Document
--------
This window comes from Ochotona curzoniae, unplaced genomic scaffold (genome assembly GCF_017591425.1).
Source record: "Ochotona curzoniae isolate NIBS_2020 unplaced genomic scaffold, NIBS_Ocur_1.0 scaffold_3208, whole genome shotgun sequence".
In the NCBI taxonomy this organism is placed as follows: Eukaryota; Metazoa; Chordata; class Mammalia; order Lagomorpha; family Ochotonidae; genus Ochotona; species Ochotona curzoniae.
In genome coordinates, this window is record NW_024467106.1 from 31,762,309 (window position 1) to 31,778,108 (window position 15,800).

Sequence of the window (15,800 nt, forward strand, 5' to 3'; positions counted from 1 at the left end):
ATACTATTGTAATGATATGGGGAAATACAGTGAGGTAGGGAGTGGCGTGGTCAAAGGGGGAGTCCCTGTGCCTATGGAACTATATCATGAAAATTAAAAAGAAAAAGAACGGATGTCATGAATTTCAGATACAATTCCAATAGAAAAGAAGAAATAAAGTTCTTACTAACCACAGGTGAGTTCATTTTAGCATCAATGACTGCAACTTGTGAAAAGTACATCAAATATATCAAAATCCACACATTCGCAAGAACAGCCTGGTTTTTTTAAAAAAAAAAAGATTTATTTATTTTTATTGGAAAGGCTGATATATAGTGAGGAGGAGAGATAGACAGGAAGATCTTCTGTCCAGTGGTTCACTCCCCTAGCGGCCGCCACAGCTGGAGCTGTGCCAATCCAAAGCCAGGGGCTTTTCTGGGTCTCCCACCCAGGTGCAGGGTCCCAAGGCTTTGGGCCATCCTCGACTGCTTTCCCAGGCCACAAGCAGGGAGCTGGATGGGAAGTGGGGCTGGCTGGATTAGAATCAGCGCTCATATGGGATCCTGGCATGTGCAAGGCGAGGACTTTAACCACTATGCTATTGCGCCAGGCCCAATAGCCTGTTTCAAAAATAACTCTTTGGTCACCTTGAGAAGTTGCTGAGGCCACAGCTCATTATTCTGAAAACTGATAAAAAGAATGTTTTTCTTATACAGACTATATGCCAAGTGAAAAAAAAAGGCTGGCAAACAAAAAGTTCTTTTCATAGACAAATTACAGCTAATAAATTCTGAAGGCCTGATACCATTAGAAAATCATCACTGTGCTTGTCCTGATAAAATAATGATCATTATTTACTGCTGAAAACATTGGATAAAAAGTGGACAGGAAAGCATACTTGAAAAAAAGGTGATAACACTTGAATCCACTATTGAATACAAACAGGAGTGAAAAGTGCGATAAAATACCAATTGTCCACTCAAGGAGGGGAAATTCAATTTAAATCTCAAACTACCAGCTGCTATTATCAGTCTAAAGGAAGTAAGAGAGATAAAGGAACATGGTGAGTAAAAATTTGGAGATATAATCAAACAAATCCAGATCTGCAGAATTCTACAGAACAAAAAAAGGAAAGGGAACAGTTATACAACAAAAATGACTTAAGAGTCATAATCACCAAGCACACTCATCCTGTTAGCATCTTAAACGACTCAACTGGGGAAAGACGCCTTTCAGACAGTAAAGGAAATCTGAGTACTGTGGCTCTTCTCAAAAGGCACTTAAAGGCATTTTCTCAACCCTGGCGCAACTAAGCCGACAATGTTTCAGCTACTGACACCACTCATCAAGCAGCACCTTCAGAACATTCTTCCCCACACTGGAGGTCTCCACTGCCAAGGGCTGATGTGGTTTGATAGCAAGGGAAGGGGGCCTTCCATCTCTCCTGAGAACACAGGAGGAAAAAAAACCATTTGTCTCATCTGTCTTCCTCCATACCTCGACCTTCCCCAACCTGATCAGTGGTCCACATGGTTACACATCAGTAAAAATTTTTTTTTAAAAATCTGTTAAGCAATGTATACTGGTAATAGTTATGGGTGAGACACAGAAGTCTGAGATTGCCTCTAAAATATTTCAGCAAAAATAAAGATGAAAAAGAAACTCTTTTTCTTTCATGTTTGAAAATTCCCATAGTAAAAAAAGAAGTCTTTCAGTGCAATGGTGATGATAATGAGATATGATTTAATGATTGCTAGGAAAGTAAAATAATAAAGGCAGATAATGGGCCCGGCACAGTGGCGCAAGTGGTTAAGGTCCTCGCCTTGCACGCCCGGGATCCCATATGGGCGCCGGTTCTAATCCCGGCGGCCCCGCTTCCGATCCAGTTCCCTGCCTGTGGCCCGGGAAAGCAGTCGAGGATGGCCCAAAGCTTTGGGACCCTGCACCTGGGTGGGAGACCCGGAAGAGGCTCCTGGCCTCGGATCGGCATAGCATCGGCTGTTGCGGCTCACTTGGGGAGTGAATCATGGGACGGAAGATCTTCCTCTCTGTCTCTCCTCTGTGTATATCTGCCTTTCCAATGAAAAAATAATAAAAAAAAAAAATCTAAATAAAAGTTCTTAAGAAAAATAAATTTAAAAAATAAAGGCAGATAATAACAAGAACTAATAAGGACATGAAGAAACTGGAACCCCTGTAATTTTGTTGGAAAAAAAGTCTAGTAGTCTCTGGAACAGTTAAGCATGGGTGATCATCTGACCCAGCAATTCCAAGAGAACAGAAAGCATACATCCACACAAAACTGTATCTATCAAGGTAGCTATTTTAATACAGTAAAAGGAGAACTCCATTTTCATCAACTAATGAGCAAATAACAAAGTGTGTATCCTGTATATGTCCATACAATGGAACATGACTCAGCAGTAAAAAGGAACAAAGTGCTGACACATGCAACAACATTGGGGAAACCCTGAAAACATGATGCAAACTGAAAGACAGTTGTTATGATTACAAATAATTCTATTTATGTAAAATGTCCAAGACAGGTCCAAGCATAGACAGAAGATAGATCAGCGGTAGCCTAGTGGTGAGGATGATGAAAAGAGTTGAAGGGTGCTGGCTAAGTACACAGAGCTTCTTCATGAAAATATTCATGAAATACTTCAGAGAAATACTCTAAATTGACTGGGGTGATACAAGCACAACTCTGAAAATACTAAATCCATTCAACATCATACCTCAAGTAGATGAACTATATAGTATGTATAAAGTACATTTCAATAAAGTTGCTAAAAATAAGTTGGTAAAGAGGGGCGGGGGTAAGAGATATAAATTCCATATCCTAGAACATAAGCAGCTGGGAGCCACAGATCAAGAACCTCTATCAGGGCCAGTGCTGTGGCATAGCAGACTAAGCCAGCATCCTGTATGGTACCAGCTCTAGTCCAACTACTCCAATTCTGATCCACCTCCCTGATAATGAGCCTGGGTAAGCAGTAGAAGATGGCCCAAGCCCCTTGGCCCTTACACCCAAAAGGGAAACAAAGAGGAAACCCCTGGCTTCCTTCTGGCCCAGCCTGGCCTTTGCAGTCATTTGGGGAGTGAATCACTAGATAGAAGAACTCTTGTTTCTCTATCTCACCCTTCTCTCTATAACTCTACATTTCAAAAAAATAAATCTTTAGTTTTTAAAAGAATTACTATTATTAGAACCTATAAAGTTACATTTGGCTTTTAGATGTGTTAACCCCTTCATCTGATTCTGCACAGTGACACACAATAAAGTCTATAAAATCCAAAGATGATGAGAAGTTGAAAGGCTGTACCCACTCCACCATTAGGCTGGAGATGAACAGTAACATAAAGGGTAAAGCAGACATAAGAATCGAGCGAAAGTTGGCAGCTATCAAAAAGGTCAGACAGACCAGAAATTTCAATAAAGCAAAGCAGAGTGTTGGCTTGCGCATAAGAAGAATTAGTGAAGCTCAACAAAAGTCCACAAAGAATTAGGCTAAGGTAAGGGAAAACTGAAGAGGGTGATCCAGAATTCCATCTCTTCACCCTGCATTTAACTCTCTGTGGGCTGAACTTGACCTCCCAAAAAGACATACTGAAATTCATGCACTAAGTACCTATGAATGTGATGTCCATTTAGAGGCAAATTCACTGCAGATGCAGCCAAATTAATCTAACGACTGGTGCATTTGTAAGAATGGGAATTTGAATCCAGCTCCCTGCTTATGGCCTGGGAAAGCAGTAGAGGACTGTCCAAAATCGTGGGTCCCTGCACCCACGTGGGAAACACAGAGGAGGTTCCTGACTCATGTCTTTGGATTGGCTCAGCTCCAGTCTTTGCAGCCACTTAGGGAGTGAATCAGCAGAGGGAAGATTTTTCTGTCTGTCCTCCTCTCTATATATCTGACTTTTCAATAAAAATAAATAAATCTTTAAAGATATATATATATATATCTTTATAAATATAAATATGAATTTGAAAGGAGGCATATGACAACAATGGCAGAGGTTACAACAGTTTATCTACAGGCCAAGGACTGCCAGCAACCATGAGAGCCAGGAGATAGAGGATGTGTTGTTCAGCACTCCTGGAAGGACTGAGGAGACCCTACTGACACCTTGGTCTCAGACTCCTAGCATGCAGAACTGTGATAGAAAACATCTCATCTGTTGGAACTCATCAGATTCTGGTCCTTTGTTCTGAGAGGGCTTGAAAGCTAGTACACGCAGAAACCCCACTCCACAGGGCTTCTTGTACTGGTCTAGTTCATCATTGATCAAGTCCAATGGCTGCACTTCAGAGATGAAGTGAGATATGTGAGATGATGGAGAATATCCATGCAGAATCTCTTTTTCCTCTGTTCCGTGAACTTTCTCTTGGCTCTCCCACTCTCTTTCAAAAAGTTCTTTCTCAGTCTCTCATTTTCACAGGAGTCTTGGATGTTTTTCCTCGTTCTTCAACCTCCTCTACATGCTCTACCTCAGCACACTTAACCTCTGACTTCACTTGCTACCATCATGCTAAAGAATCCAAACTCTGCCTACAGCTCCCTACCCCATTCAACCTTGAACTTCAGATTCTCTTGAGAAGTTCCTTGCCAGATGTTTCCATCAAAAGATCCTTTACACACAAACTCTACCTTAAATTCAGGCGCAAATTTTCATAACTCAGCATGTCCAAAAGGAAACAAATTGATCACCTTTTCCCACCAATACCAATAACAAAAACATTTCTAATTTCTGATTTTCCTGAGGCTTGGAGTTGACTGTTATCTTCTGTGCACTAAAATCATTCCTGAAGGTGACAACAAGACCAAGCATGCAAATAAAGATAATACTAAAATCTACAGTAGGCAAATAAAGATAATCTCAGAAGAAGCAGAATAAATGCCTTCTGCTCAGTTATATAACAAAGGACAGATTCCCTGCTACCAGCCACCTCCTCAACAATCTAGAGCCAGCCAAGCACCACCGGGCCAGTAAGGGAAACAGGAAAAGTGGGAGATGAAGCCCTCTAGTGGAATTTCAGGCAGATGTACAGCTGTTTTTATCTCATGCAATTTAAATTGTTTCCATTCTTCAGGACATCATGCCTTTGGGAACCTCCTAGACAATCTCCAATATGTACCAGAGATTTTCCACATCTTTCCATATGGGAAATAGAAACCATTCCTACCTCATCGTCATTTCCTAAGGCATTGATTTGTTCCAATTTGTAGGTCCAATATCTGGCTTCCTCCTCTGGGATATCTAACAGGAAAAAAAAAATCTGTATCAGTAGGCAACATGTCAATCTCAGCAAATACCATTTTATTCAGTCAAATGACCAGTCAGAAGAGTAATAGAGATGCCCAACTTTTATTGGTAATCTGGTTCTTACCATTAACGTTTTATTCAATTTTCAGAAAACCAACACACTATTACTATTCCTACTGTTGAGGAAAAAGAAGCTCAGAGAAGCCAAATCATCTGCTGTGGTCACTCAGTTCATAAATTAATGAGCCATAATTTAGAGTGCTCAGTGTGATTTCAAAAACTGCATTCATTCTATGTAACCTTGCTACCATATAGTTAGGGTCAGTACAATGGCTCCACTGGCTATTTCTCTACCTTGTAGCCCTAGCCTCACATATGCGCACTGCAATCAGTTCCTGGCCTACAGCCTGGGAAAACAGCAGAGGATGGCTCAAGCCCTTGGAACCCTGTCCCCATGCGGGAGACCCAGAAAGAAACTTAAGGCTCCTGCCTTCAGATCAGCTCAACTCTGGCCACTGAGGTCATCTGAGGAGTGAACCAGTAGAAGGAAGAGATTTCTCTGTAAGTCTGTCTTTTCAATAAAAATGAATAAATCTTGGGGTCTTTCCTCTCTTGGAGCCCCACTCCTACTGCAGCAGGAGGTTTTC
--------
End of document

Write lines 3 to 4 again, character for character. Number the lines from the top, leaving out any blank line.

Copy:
In the NCBI taxonomy this organism is placed as follows: Eukaryota; Metazoa; Chordata; class Mammalia; order Lagomorpha; family Ochotonidae; genus Ochotona; species Ochotona curzoniae.
In genome coordinates, this window is record NW_024467106.1 from 31,762,309 (window position 1) to 31,778,108 (window position 15,800).